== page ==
“I know my assistant is getting paid far too much,” mused Jerry. “She is getting 2.5 percent of my production, making her the highest paid assistant in the office. She's got an 8:30-to-4:30 mentality, and she acts as though her bonus is an entitlement.”
Jerry had been a coaching client of mine for nearly nine months. Our initial focus was bringing in more high-net-worth clients and positioning Jerry as their financial quarterback. At that point, Jerry had only good things to say about his assistant. “She's been with me five years, and my clients love her. I pay her well, and I don't think we need to spend any time there.” Eight months later, after bringing in some $40 million of new HNW assets, Jerry was changing his tune.
Growth affects many things. Performance expectations and compensation arrangements are two of the most critical, as Jerry was now discovering. His growing production was creating a compensation increase for his assistant that was not being matched by an improvement in her job performance. The equity between performance expectations and compensation was now out of balance, and Jerry was seeing her in a whole different light.
Nothing can drive members of a team apart faster than issues over money. Whether it's overpaying an assistant or underpaying a junior partner, compensation seems to be a dicey issue with many teams. This becomes especially serious with firms that have historically undervalued and underpaid those in the sales assistant role. This often leads to financial advisors being pressured to kick into the compensation pool and give their assistants a small percentage of gross commissions.
On the surface, this formula has merit. The firm pays X, and the financial advisor pays Y, enabling both to monitor job expectations. The disconnect comes when the financial advisor views their contribution as a performance bonus, while the assistant sees it as basic compensation. For the advisor, it is something to be earned. For the assistant, it is the least they can do.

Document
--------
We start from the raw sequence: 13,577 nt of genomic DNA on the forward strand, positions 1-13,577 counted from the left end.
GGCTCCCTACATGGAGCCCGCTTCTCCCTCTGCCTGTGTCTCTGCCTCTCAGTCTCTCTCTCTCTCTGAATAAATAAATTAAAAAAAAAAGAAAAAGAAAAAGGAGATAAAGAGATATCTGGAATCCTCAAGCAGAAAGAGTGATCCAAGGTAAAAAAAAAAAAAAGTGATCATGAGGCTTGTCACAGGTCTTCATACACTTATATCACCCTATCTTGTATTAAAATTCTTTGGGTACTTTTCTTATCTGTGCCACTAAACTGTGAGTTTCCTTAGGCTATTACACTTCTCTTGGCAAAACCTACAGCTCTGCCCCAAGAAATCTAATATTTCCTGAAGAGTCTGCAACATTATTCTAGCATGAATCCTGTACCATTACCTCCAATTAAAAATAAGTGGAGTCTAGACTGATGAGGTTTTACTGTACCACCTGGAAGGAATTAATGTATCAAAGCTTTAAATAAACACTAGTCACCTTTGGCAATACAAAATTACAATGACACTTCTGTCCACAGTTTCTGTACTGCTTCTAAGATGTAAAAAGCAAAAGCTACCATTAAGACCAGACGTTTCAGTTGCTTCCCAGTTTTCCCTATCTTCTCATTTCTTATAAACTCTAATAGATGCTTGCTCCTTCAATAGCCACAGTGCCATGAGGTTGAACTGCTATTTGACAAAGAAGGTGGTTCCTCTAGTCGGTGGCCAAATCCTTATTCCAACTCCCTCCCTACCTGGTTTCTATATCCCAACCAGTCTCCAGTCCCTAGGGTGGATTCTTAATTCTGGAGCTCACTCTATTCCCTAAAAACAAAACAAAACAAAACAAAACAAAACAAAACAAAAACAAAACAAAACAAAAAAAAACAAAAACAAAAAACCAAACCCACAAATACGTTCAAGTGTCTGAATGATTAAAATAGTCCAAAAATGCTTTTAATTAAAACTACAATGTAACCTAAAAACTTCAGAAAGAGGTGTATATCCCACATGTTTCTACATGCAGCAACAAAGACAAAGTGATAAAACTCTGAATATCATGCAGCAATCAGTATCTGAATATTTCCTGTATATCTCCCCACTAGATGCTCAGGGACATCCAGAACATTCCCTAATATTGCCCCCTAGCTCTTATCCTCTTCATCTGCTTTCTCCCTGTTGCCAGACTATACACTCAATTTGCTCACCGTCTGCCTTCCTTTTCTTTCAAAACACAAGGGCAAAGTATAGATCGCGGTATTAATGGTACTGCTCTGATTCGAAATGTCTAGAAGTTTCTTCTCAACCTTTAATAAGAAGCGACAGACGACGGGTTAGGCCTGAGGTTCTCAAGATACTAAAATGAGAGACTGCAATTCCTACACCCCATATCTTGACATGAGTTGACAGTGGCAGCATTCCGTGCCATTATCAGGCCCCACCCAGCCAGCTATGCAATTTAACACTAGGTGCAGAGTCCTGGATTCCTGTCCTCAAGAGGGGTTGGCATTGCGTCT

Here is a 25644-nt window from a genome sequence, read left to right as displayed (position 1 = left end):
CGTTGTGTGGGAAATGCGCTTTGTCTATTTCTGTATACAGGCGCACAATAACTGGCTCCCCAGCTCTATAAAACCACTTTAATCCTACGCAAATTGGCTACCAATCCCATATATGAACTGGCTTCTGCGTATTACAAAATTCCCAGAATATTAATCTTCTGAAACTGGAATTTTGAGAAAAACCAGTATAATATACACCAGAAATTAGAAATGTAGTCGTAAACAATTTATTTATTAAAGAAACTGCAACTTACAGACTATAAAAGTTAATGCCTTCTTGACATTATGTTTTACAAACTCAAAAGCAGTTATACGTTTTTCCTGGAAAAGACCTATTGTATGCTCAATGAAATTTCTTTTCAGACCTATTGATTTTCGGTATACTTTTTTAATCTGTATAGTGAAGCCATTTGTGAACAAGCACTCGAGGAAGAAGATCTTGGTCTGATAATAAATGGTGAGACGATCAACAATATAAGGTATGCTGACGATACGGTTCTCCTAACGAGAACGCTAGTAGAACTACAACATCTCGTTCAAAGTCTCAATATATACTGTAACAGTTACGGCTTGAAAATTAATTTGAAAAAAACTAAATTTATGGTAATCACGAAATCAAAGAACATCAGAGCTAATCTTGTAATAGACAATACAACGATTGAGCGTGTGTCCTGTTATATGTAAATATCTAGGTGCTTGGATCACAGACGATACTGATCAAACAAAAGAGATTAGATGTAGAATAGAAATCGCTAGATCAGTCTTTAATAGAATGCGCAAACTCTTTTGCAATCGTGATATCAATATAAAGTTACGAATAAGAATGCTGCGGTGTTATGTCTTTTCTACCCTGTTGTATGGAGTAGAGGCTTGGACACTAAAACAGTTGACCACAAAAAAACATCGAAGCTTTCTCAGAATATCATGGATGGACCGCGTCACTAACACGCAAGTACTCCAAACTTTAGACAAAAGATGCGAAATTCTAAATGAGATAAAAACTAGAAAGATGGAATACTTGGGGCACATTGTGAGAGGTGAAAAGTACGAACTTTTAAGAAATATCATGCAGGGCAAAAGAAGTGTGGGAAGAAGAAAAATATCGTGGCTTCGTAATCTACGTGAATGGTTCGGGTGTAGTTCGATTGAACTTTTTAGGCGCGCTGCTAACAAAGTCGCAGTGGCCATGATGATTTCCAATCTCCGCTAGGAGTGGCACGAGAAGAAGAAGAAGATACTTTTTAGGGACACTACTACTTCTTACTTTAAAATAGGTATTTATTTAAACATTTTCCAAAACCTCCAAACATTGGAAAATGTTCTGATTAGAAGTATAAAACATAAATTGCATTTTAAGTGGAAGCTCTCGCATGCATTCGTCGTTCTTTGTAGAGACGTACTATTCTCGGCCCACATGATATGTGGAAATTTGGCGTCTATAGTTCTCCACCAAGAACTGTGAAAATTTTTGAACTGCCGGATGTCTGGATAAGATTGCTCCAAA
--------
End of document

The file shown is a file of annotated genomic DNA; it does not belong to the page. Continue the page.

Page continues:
Here is the solution I helped Jerry work out and the results that occurred.
Unbundle compensation into base salary and bonus.
Clearly define 12-month business-building targets for the practice: new HNW clients, new assets, fees percentage, retention, production and any other items important to business growth.
Clearly define roles and expectations, areas of responsibility, fixed daily tasks, reporting, work hours and standards of professionalism for everyone.
Create a bonus pool using current bonus dollars. Jerry did not take any money away from his assistant.
Establish quarterly review meetings where progress is monitored, individual performance expectations are evaluated and bonuses are distributed.
If all is going well, the quarterly bonus is simply one-quarter of the bonus pool that has been set aside for the fiscal year. If things are not going that well, adjustments need to be made. For instance, if Jerry wasn't performing his role in bringing in new business, but his assistant was meeting all performance expectations, shame on Jerry. It should cost him, but his assistant still deserves a bonus. Conversely, if Jerry is bringing in the business (which he continued to do) and his assistant continued to be job-challenged (she was), it should cost his assistant.
There is also another issue. Jerry's assistant lived from paycheck to paycheck and could not wait an entire three months to receive her total compensation. Monthly reviews were quickly instituted. Unfortunately, his assistant was not able to handle the performance expectations she agreed to meet. She was paid $75,000 a year, but could not (or would not) raise her game.
Within two months, Jerry had a new practice manager (his first!) who is compensated as outlined above. Jerry's practice has never been more efficient, enabling him to accelerate his growth while reducing his headaches.
To be compensated for simply being there places the person in a holding pattern. In contrast, I have seen support personnel blossom when their bonus became linked to performance. It requires having definite growth targets, clearly defined performance expectations for each team member and a team leader who is willing to invest his or her time to monitor and review the process.
Jerry was on a growth mission, but it took him awhile to recognize the importance of developing and monitoring team-member performance expectations. In doing so, he also discovered that while underpaying can hurt performance, overpaying does not improve performance. Fair pay is the only way.
Matt Oechsli is author of Building a Successful 21st Century Financial Practice: Attracting, Servicing & Retaining Affluent Clients. oechsli.com